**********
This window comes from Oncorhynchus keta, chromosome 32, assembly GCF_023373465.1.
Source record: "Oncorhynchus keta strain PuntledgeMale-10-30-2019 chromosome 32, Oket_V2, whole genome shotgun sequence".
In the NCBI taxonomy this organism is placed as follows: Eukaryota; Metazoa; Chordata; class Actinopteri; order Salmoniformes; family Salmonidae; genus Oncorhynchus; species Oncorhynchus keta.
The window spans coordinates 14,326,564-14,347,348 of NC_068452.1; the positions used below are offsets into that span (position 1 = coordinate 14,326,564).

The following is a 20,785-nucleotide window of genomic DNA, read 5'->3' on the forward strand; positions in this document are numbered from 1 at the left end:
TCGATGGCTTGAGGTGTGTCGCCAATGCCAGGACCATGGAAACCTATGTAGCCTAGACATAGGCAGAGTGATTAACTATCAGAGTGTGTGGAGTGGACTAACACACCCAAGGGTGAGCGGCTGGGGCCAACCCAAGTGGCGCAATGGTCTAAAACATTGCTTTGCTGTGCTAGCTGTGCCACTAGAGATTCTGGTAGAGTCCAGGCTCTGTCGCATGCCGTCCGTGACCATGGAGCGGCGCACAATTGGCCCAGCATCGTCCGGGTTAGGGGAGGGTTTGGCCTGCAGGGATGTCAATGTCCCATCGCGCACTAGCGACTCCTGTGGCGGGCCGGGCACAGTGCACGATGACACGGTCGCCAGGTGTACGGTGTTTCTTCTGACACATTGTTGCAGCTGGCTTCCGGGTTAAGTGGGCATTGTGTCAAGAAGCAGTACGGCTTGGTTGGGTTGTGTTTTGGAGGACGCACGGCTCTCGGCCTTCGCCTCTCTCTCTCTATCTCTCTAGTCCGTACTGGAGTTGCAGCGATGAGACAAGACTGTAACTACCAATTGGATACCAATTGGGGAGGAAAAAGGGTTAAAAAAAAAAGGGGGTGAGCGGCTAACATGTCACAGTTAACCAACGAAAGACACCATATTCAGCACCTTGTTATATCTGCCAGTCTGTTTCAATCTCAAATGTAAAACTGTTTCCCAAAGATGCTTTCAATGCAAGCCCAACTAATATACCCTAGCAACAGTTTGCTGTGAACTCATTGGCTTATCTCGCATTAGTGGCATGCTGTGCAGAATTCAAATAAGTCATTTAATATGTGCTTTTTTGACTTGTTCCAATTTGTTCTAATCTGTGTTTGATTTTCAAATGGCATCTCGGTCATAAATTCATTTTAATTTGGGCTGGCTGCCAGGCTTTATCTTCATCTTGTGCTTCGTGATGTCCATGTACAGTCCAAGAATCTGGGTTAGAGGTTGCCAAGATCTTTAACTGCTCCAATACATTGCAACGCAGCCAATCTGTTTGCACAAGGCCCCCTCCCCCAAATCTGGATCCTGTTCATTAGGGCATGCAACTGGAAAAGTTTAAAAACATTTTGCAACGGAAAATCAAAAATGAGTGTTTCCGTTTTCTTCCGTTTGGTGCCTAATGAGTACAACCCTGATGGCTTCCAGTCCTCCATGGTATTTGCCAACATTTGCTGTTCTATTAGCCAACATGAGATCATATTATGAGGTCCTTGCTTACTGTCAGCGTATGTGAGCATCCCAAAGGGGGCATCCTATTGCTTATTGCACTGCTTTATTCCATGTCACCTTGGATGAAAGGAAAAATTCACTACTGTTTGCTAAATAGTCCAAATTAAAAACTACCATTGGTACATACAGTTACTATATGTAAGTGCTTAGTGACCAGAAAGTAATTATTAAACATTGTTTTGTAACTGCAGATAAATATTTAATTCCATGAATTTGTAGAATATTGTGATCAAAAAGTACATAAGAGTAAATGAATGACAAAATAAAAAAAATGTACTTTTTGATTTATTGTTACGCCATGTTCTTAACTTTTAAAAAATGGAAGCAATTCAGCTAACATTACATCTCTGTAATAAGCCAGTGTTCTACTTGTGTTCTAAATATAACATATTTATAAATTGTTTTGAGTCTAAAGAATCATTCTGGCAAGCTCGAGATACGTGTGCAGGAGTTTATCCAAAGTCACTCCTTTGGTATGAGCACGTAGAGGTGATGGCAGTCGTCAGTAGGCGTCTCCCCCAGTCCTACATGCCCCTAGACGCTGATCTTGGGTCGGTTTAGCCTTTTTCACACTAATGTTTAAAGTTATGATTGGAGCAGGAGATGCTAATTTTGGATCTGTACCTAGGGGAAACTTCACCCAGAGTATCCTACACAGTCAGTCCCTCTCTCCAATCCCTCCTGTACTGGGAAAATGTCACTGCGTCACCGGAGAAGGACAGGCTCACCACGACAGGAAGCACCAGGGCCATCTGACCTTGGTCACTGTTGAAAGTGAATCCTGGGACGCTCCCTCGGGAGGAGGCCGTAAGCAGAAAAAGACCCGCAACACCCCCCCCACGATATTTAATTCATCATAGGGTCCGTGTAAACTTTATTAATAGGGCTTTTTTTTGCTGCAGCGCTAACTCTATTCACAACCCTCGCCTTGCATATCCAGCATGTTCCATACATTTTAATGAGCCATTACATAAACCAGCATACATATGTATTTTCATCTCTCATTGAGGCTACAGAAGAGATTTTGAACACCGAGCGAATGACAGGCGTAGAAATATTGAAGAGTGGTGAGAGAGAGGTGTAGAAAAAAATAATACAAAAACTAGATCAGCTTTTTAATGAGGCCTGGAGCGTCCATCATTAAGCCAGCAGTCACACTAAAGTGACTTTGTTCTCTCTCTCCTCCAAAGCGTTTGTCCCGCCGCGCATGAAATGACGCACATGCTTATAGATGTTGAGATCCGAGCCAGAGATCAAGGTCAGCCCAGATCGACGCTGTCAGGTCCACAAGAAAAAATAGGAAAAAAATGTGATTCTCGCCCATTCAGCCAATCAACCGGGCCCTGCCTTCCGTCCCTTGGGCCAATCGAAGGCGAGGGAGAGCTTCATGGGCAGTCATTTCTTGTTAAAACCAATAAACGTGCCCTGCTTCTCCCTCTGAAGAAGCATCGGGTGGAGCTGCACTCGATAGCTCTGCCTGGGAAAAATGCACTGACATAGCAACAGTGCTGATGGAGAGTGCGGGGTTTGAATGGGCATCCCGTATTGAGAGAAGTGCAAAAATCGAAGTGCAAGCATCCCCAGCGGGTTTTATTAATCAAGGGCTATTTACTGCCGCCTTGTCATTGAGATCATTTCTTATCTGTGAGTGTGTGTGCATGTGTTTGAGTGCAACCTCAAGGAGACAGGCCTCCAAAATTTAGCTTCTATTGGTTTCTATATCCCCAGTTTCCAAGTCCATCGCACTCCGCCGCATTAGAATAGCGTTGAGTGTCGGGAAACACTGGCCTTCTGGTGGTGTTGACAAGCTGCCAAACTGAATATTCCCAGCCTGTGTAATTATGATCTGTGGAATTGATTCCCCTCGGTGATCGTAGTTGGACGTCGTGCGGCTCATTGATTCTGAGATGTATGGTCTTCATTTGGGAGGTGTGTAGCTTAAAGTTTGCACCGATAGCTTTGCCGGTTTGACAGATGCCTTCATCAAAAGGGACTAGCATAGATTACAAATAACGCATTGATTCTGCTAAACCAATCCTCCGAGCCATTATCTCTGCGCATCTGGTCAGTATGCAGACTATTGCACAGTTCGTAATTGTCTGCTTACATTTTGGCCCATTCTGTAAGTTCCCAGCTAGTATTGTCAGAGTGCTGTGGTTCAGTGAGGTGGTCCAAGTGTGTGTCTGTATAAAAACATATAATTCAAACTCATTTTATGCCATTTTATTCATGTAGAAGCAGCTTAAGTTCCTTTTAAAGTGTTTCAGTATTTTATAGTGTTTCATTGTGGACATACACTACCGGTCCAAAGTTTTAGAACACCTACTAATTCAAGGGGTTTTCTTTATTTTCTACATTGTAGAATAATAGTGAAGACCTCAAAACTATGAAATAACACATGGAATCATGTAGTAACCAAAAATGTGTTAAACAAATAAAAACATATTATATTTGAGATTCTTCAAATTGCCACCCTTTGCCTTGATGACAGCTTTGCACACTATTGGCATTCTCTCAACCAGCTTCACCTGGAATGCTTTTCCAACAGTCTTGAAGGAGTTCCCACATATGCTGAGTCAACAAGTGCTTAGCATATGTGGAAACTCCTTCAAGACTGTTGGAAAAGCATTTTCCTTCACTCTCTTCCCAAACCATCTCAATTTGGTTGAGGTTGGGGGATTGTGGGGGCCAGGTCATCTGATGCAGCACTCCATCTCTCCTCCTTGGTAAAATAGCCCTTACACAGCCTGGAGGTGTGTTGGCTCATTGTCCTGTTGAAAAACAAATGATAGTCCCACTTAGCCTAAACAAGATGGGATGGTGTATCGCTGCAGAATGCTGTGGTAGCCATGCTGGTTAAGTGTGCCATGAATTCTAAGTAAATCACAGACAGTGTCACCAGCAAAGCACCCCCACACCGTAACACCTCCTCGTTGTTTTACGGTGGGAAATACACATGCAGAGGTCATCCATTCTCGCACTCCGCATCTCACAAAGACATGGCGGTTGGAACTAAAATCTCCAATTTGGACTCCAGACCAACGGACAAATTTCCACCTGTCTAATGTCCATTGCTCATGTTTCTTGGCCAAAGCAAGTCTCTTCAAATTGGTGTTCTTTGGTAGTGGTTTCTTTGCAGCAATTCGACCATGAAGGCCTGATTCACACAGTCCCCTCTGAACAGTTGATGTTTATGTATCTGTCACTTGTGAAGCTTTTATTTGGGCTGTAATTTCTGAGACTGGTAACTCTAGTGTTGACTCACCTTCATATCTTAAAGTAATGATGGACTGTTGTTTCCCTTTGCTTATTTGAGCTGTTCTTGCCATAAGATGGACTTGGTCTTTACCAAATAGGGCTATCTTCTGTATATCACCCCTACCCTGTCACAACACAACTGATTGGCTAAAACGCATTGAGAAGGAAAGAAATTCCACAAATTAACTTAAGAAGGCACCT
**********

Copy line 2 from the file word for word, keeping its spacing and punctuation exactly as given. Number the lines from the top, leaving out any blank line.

Source record: "Oncorhynchus keta strain PuntledgeMale-10-30-2019 chromosome 32, Oket_V2, whole genome shotgun sequence".